Ellul called sociological propaganda “propaganda as integration” and “a propaganda of conformity.” It seeks to stabilize, unify and reinforce the status quo, and to provide a plausible rationale for the status quo. It helps create, he said, “a general climate, an atmosphere that influences people imperceptibly without having the appearance of propaganda; it gets to man through his customs, through his most unconscious habits…it is a sort of persuasion from within.”
This description reminds me of one of my favorite Ellul-isms from The Technological Society“Technique doesn’t terrorize. It acclimates.” 

Sociological propaganda in our current state of hyper-capitalism is where we see the power of technology come fully into its own. Technology enables an unprecedented degree of immersion in the fundamental message that everything that matters is defined by what you own and what you consume.  
Indeed, the entire technological society can be viewed as a form of propaganda promoting the absolute normalcy of— you guessed it—the technological society.  Thus anyone who doesn’t own a car, a television set, a computer, or a smartphone is viewed as an oddball and a loser.  A Luddite. 
When I first sent [conference organizer] Randal Marlin a summary of what I intended to talk about today, he suggested I might want to include some “prescriptive” remarks, some suggestions on how the deleterious trends the paper as a whole describes might be countered. Those who have read The Technological Society are aware that Ellul specifically declined in that book to offer remedies for the deleterious trends he so powerfully described. Those who have read Ellul’s theological works know that he looked to miracle for hope and the possibility of redemption.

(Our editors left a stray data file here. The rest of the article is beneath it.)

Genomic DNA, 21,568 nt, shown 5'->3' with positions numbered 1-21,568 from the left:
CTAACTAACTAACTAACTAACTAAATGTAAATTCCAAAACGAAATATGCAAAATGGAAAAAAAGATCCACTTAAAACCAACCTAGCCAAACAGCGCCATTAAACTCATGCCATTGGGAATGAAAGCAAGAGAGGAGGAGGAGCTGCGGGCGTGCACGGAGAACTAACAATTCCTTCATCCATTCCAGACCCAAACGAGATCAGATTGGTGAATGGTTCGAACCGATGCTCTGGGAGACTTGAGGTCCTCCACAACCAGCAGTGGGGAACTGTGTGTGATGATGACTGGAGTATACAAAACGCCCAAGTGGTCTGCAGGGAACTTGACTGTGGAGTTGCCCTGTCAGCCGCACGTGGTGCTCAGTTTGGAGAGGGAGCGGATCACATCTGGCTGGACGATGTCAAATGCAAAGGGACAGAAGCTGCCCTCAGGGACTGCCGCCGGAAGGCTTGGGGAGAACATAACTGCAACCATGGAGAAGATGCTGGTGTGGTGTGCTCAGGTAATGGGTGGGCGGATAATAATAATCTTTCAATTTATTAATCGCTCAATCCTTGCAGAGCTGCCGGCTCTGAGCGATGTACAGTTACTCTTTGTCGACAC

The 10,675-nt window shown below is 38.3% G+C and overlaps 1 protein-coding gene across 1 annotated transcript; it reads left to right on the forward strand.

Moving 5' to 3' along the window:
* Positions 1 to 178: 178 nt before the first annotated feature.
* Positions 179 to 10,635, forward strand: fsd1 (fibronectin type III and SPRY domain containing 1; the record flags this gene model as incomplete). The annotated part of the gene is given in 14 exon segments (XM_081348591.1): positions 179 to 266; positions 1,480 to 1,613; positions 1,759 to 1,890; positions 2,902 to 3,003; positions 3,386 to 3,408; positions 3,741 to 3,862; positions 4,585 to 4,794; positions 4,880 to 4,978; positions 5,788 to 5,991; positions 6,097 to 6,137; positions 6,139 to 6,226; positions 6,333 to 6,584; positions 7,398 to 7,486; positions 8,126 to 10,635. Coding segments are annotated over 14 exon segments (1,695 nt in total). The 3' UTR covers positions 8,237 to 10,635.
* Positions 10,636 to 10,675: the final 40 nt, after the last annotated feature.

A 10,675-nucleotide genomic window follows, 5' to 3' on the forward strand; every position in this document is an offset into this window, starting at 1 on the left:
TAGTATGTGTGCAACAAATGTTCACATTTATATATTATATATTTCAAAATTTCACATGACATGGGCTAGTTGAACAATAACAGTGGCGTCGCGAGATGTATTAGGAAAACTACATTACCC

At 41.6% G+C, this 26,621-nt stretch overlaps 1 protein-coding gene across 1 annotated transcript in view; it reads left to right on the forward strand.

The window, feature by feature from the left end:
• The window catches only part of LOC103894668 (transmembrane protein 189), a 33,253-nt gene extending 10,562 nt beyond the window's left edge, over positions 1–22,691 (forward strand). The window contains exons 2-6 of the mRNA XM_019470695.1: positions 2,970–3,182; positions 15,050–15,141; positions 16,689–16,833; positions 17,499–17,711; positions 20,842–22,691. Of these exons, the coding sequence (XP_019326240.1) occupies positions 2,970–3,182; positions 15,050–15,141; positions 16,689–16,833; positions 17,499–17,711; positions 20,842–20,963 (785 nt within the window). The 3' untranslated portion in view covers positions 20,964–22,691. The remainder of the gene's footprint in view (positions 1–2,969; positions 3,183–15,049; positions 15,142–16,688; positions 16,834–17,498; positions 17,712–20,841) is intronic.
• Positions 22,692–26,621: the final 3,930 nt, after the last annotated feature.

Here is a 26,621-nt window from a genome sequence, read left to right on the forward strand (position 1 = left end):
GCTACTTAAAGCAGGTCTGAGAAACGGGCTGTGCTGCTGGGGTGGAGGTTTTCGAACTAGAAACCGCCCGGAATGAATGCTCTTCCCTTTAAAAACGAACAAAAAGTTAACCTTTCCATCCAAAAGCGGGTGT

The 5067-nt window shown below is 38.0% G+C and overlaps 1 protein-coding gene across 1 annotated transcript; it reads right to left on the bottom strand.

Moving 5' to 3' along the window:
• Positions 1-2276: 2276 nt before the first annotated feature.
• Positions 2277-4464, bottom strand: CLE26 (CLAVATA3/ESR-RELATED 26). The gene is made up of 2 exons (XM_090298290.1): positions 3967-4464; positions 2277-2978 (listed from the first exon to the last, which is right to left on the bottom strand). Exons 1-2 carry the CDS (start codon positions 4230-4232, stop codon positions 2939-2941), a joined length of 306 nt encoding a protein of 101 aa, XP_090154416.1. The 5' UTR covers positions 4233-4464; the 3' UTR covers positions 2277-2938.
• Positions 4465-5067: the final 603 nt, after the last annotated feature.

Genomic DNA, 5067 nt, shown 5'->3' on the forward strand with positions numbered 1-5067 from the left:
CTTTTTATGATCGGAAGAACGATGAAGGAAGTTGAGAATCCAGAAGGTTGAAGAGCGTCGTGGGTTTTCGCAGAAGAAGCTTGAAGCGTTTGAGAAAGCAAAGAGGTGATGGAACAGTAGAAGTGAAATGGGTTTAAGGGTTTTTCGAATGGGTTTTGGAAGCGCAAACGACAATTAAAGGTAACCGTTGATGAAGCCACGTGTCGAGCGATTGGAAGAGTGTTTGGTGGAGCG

I no longer consider myself a religious person, and among those who know me I’ve earned my own reputation as a pessimist. Thus I’ll limit my prescriptive remarks to a couple of very simple, very obvious suggestions.

Tell the truth to power, as often and as convincingly as you can. Don’t buy the myth that there isn’t any truth, and don’t be afraid to decline propaganda’s invitations to integration and passivity. 
One contemporary myth I find especially annoying is the self-congratulatory mantra of aspiring tech billionaires in Silicon Valley who vow that the new platform or new app they’re developing will be truly “disruptive.” All they’re really setting out to disrupt, of course, is a business model whose profits they hope to appropriate for themselves. They’re bravely disrupting one product—one form of self-indulgent consumerism, usually—with another.  That’s not what I call a revolution. 
So, my prescriptive advice is this: Be truly disruptive. Make some noise. Cause some trouble. Do whatever you can to free yourself and those around you from the web of dreams and lies the technological society so relentlessly spins. 
 As I said, I’m no longer religious, but I’ll close with a story from the Bible.